James Newkirk James Newkirk doesn’t mince words when asked what is motivating him to run for election to a school board position in the Silver Falls District. “I think some folks have been on the school board too long,” Newkirk said. “They need fresh ideas. And too much is going on behind closed doors – more transparency is needed.” Newkirk also believes the board needs more expertise in the area of maintaining the district’s buildings. After serving in the U.S. Air Force for 20 years, Newkirk went to work for the district in a maintenance and custodial position. His 23 years in the school district offered

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him the opportunity to do custodial and summer maintenance work in “just about every building in the Silver Falls School District.” Newkirk, who retired from the school district in 2015, says the buildings in the district “need some tender loving care.” Newkirk also has experience working for Ogden Martin, which operates the garbage burning plant in Brooks, and in construction. During his Air Force career, he specialized in electrical power production and satellite control. Running against an incumbent who has served on the school board for 20 years, Newkirk says it is time for a change. “I think there ought to be term limits. 12 years should be enough.”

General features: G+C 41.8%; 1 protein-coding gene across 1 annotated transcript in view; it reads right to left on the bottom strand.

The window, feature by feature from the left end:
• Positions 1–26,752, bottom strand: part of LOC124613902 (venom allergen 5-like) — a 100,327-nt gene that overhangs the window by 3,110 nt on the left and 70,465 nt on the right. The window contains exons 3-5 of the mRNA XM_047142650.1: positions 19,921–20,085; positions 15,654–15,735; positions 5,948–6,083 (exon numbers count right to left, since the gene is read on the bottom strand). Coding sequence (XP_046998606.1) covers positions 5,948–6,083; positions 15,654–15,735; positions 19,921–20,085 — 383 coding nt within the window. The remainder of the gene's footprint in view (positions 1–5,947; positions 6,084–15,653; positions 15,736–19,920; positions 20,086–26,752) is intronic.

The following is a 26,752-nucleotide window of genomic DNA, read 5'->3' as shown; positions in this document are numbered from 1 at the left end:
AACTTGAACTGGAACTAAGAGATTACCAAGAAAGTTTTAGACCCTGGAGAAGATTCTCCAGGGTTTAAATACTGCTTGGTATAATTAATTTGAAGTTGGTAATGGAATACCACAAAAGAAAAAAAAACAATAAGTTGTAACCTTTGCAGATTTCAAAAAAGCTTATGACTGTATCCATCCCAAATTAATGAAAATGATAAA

Wally Lierman Wally Lierman is the current chair of the school board and has served on the board for 20 years. He said he is running for re-election because he has granddaughters who will be starting school soon, and he “wants the district to be even better for them than it was for my children.” Lierman believes Silver Falls is a “good district” but has room for improvement. Among the major accomplishments during his time on the board, he cites the sound financial condition and relatively low administrative costs of the district. He also lists “very favorable classroom sizes, which are lower than the state average,” and school choice in the district. With a background in the technology field, Lierman points to his experience “managing large budgets, making and implementing policy, managing people, managing complex projects and identifying and correcting problems.” Lierman now works primarily in agriculture, but still has “a connection to the high tech world.” Among his list of current and future issues to be addressed, Lierman says the board needs to continue to solve budgetary issues, maintain the district’s aging buildings, and find a principal for the high school who is “a good leader and very relational.” He believes it will be important to make decisions between “competing priorities of meeting government mandates, enrichment programs, and meeting our educational needs.”